Gov't urges dismissal of Arpaio's lawsuit over immigrationPosted: Updated:
WASHINGTON (AP) -- The Obama administration is urging dismissal of a lawsuit that would dismantle the president's immigration program, an initiative designed to spare nearly 5 million people in the U.S. illegally from deportation.
The case was brought by an Arizona sheriff, Joe Arpaio, who contends that President Barack Obama's program serves as a magnet for more illegal entries into the U.S. Arpaio says the new arrivals will commit crimes and thus burden his law enforcement resources.
In a court filing late Monday, the Justice Department told U.S. District Judge Beryl Howell that the sheriff's theory is speculative and unsubstantiated and that Arpaio has failed to show he will suffer any injury at all from the federal government's program.
The sheriff's challenge to the federal program is "meritless," the Justice Department said in its court filing.
The Justice Department said the federal program "does not grant legal status to any alien. Rather, it authorizes a temporary exercise of prosecutorial discretion on a case-by-case basis for certain individuals who have been in the United States since 2010 and have deep ties to the community."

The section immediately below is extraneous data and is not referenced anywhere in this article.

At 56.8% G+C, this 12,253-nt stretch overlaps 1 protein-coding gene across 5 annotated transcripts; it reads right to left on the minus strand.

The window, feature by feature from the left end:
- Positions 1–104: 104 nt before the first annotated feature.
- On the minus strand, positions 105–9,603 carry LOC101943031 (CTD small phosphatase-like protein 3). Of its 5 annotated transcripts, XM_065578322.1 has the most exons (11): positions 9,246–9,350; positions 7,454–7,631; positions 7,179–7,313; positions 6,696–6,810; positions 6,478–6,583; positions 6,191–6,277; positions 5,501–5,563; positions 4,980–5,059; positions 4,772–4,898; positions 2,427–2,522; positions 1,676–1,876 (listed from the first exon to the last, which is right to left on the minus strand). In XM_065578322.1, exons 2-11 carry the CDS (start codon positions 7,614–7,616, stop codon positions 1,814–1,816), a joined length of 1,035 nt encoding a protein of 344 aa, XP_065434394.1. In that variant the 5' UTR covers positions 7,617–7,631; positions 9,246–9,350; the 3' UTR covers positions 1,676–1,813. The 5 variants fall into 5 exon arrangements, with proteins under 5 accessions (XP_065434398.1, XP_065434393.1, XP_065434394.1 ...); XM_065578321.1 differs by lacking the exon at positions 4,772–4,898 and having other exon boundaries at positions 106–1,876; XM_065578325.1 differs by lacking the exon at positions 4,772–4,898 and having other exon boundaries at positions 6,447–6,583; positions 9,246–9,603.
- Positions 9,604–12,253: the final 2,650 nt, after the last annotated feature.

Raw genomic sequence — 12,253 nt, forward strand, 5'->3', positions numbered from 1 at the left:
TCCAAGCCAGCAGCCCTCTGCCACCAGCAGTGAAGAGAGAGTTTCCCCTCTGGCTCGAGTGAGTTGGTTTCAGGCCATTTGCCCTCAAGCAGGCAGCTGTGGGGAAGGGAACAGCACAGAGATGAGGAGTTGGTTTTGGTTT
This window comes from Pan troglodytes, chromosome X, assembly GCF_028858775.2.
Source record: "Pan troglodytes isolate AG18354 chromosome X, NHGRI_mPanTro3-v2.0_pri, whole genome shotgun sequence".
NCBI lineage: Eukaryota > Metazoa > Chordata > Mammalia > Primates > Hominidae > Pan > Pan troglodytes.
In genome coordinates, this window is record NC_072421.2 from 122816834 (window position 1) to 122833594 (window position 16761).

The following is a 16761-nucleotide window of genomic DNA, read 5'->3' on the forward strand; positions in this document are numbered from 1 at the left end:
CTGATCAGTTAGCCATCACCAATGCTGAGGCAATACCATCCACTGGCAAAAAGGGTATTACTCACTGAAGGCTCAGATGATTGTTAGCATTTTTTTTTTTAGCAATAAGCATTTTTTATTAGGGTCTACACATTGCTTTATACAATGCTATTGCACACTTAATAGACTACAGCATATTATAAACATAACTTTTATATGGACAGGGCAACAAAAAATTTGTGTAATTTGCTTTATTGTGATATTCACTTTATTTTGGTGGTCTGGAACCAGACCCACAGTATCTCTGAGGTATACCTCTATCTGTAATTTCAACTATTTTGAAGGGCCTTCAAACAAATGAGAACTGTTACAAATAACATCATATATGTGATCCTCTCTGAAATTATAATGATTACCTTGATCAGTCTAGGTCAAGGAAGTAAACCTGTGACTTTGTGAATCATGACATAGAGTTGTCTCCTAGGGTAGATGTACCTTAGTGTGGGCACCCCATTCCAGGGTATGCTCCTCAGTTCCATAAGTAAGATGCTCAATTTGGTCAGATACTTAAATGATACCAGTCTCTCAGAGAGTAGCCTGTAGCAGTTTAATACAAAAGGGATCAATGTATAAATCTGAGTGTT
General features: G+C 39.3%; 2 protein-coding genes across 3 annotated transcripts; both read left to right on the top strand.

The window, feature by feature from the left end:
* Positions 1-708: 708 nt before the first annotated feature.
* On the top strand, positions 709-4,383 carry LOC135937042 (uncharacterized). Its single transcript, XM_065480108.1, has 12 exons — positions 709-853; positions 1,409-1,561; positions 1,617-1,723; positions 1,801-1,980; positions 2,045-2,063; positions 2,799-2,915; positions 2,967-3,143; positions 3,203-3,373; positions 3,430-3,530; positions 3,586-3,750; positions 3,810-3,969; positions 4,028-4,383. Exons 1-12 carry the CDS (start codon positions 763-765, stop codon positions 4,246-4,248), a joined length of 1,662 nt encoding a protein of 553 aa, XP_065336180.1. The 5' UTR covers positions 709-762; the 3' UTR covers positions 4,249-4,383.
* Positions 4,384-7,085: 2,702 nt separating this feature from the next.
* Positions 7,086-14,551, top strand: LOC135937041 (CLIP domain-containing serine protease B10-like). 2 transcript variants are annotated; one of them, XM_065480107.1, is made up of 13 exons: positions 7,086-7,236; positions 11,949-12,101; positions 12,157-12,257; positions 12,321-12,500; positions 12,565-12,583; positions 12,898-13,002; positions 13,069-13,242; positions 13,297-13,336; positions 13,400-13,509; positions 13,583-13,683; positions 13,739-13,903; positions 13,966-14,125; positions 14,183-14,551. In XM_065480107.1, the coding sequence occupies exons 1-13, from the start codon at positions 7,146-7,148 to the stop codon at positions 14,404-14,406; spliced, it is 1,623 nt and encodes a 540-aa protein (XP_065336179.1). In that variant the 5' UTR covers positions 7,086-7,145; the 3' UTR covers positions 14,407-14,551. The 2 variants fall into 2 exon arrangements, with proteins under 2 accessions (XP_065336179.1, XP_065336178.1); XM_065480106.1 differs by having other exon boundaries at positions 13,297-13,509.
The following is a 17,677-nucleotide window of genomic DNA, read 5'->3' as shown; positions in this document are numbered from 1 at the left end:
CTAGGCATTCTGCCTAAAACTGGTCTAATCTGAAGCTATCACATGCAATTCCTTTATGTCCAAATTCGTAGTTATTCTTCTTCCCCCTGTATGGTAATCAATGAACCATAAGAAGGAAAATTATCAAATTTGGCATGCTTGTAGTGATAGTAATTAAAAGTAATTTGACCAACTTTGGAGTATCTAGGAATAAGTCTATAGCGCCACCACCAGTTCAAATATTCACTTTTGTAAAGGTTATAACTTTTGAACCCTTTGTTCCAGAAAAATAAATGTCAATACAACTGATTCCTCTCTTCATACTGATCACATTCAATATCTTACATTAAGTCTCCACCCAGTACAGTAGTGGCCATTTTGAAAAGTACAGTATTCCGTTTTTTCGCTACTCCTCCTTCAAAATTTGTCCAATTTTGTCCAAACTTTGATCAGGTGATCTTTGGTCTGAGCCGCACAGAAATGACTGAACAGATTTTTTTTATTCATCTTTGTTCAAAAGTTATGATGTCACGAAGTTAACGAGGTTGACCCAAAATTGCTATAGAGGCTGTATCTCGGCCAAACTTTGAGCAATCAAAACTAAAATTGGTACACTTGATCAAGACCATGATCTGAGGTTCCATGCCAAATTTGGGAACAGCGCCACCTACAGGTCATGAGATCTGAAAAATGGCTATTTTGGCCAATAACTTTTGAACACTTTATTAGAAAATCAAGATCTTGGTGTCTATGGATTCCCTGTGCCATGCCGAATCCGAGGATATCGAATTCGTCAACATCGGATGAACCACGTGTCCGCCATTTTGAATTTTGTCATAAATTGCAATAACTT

The department said the Supreme Court has made clear that the federal government has broad discretion on immigration enforcement.
Arpaio's lawsuit was filed within hours of the Nov. 20 announcement of Obama's immigration effort. Separately, 24 states have joined in a federal court challenge in Texas alleging that Obama violated constitutional limits on presidential power. The states' lawsuit says the president's action by executive order will exacerbate the humanitarian crisis along the southern border.
Arpaio's lawsuit says Obama is "hijacking" existing immigration regulation and law, creating a radically new and different regime.
Arpaio has often clashed with the federal government over the enforcement of immigration laws and he has filed suit to stop new policies announced by Obama.
The federal initiative marks the most sweeping changes to the nation's immigration laws in nearly three decades and set off a fierce fight with Republicans.
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